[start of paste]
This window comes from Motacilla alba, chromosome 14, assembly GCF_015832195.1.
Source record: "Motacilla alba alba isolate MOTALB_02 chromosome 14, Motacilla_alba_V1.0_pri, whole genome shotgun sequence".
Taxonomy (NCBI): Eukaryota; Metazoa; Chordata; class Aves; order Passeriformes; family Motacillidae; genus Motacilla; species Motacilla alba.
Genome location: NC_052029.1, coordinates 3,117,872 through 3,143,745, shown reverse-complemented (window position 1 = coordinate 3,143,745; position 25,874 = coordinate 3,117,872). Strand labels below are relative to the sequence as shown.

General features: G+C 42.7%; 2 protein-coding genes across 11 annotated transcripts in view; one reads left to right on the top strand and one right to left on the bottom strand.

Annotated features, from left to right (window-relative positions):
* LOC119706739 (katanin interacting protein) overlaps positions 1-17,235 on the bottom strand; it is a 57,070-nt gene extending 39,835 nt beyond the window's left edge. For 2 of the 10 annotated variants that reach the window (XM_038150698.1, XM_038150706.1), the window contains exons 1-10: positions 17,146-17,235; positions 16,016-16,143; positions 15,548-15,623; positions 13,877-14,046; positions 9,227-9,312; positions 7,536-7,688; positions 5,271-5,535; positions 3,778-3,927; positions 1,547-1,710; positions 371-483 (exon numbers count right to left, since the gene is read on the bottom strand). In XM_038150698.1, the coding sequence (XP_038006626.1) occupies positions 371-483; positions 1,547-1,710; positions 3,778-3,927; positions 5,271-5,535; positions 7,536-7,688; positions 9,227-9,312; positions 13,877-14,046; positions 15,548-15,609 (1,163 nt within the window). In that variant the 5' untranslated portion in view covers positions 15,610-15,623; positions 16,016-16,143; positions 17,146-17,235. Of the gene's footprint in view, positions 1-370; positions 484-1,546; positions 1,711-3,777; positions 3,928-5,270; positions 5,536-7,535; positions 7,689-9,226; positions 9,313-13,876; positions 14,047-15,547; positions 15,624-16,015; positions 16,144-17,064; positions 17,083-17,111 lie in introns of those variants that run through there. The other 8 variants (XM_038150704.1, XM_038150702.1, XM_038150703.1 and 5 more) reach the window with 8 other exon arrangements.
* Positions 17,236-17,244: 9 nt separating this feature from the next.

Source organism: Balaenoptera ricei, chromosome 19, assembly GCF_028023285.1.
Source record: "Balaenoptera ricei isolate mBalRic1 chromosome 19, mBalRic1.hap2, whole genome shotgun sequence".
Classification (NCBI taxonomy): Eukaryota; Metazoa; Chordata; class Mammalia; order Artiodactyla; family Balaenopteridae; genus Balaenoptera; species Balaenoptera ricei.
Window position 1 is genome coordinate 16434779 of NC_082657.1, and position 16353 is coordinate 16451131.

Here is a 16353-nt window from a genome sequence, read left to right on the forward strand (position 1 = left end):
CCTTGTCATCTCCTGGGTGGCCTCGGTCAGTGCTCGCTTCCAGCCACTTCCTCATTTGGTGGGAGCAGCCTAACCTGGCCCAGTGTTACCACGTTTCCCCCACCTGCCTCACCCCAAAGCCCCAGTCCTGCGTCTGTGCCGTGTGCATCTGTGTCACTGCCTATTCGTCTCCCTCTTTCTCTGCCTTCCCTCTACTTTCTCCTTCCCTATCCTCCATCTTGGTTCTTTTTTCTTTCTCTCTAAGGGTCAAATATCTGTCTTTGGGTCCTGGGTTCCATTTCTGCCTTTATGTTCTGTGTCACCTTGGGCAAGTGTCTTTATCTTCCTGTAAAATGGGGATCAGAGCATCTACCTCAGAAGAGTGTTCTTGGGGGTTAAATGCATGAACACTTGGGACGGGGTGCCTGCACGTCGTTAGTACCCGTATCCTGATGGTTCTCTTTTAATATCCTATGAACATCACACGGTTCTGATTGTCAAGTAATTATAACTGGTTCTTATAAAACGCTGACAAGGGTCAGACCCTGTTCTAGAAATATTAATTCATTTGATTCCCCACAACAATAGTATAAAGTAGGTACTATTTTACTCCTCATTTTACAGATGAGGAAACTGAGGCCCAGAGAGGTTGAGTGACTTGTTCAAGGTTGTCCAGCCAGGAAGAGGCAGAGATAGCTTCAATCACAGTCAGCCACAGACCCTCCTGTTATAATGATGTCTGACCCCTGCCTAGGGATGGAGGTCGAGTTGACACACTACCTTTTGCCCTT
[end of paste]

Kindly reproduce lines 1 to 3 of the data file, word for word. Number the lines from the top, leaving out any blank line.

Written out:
This window comes from Motacilla alba, chromosome 14, assembly GCF_015832195.1.
Source record: "Motacilla alba alba isolate MOTALB_02 chromosome 14, Motacilla_alba_V1.0_pri, whole genome shotgun sequence".
Taxonomy (NCBI): Eukaryota; Metazoa; Chordata; class Aves; order Passeriformes; family Motacillidae; genus Motacilla; species Motacilla alba.